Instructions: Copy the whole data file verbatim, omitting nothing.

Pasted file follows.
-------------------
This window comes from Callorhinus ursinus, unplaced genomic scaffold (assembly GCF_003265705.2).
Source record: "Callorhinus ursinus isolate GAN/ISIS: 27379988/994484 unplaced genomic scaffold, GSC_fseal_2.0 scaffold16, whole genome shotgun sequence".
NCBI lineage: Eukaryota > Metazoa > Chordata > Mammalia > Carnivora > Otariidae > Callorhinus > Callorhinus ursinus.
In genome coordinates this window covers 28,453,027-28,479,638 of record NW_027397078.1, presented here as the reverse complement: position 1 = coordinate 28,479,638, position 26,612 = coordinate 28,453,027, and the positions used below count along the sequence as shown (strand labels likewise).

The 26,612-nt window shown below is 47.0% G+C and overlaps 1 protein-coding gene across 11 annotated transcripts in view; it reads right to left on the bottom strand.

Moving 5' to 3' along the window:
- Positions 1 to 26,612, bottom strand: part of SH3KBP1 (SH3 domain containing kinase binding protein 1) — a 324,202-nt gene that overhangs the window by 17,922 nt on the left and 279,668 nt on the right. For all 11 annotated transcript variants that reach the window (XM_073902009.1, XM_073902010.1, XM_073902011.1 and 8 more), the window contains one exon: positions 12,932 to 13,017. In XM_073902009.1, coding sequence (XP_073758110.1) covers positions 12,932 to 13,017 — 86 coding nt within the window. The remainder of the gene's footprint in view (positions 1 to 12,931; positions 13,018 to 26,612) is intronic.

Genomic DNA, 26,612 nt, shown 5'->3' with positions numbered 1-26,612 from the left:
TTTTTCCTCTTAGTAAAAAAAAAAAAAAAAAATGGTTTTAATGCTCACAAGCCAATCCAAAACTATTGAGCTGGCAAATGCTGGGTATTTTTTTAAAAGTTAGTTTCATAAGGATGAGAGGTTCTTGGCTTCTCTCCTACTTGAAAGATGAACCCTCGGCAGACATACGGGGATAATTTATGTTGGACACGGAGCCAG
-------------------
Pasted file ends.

This window comes from Callorhinus ursinus, unplaced genomic scaffold (assembly GCF_003265705.2).
Source record: "Callorhinus ursinus isolate GAN/ISIS: 27379988/994484 unplaced genomic scaffold, GSC_fseal_2.0 scaffold16, whole genome shotgun sequence".
NCBI lineage: Eukaryota > Metazoa > Chordata > Mammalia > Carnivora > Otariidae > Callorhinus > Callorhinus ursinus.
In genome coordinates this window covers 28,453,027-28,479,638 of record NW_027397078.1, presented here as the reverse complement: position 1 = coordinate 28,479,638, position 26,612 = coordinate 28,453,027, and the positions used below count along the sequence as shown (strand labels likewise).

The 26,612-nt window shown below is 47.0% G+C and overlaps 1 protein-coding gene across 11 annotated transcripts in view; it reads right to left on the bottom strand.

Moving 5' to 3' along the window:
- Positions 1 to 26,612, bottom strand: part of SH3KBP1 (SH3 domain containing kinase binding protein 1) — a 324,202-nt gene that overhangs the window by 17,922 nt on the left and 279,668 nt on the right. For all 11 annotated transcript variants that reach the window (XM_073902009.1, XM_073902010.1, XM_073902011.1 and 8 more), the window contains one exon: positions 12,932 to 13,017. In XM_073902009.1, coding sequence (XP_073758110.1) covers positions 12,932 to 13,017 — 86 coding nt within the window. The remainder of the gene's footprint in view (positions 1 to 12,931; positions 13,018 to 26,612) is intronic.

Genomic DNA, 26,612 nt, shown 5'->3' with positions numbered 1-26,612 from the left:
TTTTTCCTCTTAGTAAAAAAAAAAAAAAAAAATGGTTTTAATGCTCACAAGCCAATCCAAAACTATTGAGCTGGCAAATGCTGGGTATTTTTTTAAAAGTTAGTTTCATAAGGATGAGAGGTTCTTGGCTTCTCTCCTACTTGAAAGATGAACCCTCGGCAGACATACGGGGATAATTTATGTTGGACACGGAGCCAG